Top envoys from China and Taiwan signed a deal on medical cooperation and discussed investment protection during talks Tuesday in Taipei, capping a year of unprecedented progress between the former rivals.
"Regular talks between the two sides guarantee peace and prosperity in the Taiwan Strait and the region," Taiwan's chief delegate Chiang Pin-kung said at the start of the meeting at one of the city's main hotels.
Sitting across from Chiang was China's Chen Yunlin, who arrived on Monday for what appears to have become a traditional year-end trip to the island.
Outside the venue small groups protested before being removed by police, highlighting the fact that the warming of ties is far from universally welcomed on the island of 23 million.
Both negotiators represent quasi-official bodies in charge of direct contacts since the two sides have no formal relations.
"I believe more and more Taiwan people will support negotiations between our two associations," Chen said.
Anti-China protesters had vowed to follow Chen "every step of the way" during his three-day visit to the island, and about 10 gathered outside the hotel Tuesday.
Police, citing the need to allow the hotel to operate normally, in the end linked hands and circled the group of protesters, taking them to a waiting van amid minor scuffling.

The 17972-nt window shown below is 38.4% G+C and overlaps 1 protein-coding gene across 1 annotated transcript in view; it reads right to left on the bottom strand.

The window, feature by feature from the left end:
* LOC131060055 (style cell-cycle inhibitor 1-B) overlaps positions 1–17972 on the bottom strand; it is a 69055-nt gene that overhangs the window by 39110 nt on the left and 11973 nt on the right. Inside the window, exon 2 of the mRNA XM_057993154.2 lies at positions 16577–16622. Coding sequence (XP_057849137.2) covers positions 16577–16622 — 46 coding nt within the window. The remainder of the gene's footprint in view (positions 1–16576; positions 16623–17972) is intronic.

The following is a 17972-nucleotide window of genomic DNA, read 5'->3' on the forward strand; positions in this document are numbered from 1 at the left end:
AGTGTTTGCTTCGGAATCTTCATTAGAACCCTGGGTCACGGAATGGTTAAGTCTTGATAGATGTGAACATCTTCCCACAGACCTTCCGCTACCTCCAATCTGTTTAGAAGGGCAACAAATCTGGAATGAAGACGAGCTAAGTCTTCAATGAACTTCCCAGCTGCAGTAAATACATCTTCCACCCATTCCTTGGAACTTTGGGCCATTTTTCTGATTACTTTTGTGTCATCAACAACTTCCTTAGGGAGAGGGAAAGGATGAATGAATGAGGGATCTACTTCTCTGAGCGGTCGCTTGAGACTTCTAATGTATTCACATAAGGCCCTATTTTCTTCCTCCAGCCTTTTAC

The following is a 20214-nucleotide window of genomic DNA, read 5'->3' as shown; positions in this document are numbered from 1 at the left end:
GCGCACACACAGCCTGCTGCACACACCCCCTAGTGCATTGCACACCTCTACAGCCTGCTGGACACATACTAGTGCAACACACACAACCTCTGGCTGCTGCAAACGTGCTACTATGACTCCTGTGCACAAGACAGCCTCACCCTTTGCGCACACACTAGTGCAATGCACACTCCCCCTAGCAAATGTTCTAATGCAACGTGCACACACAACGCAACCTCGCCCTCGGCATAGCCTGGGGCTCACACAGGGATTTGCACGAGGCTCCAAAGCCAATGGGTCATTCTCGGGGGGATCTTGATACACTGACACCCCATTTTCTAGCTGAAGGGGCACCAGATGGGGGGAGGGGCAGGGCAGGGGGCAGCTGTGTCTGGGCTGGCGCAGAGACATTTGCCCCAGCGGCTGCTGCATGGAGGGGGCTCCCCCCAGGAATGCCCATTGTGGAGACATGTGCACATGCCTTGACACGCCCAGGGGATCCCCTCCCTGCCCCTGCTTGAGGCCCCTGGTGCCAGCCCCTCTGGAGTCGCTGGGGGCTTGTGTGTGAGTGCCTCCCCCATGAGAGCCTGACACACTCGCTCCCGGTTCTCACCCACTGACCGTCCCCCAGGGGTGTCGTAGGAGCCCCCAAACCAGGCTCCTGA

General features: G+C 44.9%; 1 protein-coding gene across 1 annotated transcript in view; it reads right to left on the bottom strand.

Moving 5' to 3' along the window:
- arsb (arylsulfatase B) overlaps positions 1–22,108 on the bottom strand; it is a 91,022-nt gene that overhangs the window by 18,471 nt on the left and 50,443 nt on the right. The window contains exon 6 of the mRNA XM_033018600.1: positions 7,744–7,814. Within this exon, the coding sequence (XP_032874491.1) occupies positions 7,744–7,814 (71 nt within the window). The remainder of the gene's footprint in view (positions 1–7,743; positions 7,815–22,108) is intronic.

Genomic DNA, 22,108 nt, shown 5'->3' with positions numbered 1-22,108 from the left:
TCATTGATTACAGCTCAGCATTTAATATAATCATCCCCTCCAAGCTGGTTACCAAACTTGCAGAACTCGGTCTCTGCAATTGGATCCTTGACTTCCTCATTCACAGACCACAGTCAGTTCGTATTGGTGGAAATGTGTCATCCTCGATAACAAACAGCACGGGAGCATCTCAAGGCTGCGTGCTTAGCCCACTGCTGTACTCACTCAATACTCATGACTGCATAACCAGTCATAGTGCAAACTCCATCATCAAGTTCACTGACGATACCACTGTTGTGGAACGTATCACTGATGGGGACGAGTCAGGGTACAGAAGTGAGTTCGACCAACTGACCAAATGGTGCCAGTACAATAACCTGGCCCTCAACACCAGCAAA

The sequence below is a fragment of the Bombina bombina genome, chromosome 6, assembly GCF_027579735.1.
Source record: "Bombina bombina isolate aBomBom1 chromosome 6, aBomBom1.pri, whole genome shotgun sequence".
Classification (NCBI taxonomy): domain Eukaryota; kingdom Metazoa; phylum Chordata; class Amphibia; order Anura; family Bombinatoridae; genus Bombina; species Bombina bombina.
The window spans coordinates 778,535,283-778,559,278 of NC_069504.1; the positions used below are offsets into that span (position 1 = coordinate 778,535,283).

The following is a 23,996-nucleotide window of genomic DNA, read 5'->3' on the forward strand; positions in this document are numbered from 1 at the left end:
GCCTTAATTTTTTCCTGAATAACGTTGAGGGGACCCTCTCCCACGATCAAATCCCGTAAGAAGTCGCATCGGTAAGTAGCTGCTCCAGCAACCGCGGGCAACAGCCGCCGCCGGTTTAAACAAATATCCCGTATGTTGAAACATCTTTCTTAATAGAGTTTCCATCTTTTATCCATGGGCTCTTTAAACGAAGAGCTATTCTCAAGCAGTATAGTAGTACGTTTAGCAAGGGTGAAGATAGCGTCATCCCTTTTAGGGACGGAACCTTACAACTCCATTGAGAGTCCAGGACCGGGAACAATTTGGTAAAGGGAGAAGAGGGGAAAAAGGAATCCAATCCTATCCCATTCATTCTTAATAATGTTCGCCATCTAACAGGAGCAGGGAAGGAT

At the meeting table, the two delegations discussed the need for a future agreement on investment protection.
"To further improve the investment environment, we made certain progress and will continue to work in the field and sign an agreement soon," said Zheng Lizhong, a member of the Chinese delegation.
Taiwan has been a major investor in China in recent years, providing more than 100 billion US dollars in financing, according to some estimates, as well as crucial technological know-how.
The talks Tuesday also focused on epidemic-control measures and joint research and development of medicines, herbal medicines and emergency treatment, Taiwanese officials said.
At the end of the discussions, the two sides signed an agreement on cooperation in the health field, which has become an area of increased importance given more frequent interaction.
Taiwan and China have been governed separately since the end of a civil war in 1949, but Beijing still considers the island part of its territory and has vowed to bring about reunification even if it means war.
Despite this underlying tension, and a continued Chinese military build-up, the two sides have seen significant progress since 2008 after the election in Taiwan of the China-friendly politician Ma Ying-jeou as president.
Ma has pursued a programme of steadily increasing economic ties, culminating with the signing in June of a sweeping framework agreement for trade.
Ma's administration has also actively promoted tourism between the two sides, partly to boost economic exchanges, and partly in hopes of fostering goodwill at the people-to-people level.
Both sides agreed Tuesday to increase the daily quota of Chinese visitors from 3,000 to 4,000 from January 1 to "boost the tourism effect" and allow individual Chinese tourists to visit Taiwan next year.
"I hope individual Chinese tourists can come as early as possible... and no later than the first half of next year," said Chiang, the Taiwanese delegate.